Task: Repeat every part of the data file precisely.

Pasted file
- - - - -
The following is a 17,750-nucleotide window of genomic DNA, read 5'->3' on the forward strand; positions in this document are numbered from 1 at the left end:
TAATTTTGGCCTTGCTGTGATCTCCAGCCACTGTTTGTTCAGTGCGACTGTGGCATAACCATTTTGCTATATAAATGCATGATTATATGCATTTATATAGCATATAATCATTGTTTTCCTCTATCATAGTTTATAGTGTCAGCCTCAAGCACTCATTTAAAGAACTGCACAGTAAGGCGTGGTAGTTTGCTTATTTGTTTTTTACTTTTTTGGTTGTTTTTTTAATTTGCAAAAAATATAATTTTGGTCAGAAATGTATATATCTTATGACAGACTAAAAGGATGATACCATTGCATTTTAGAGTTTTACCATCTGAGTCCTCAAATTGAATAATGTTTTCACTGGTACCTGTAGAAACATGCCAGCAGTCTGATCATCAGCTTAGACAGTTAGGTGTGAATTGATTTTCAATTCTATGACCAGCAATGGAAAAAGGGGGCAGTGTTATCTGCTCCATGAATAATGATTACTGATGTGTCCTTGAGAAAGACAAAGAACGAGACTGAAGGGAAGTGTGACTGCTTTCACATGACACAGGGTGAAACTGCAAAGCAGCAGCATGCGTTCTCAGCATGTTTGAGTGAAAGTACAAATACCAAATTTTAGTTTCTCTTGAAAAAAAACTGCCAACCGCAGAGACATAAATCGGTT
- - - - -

The following is a 17,750-nucleotide window of genomic DNA, read 5'->3' on the forward strand; positions in this document are numbered from 1 at the left end:
TAATTTTGGCCTTGCTGTGATCTCCAGCCACTGTTTGTTCAGTGCGACTGTGGCATAACCATTTTGCTATATAAATGCATGATTATATGCATTTATATAGCATATAATCATTGTTTTCCTCTATCATAGTTTATAGTGTCAGCCTCAAGCACTCATTTAAAGAACTGCACAGTAAGGCGTGGTAGTTTGCTTATTTGTTTTTTACTTTTTTGGTTGTTTTTTTAATTTGCAAAAAATATAATTTTGGTCAGAAATGTATATATCTTATGACAGACTAAAAGGATGATACCATTGCATTTTAGAGTTTTACCATCTGAGTCCTCAAATTGAATAATGTTTTCACTGGTACCTGTAGAAACATGCCAGCAGTCTGATCATCAGCTTAGACAGTTAGGTGTGAATTGATTTTCAATTCTATGACCAGCAATGGAAAAAGGGGGCAGTGTTATCTGCTCCATGAATAATGATTACTGATGTGTCCTTGAGAAAGACAAAGAACGAGACTGAAGGGAAGTGTGACTGCTTTCACATGACACAGGGTGAAACTGCAAAGCAGCAGCATGCGTTCTCAGCATGTTTGAGTGAAAGTACAAATACCAAATTTTAGTTTCTCTTGAAAAAAAACTGCCAACCGCAGAGACATAAATCGGTT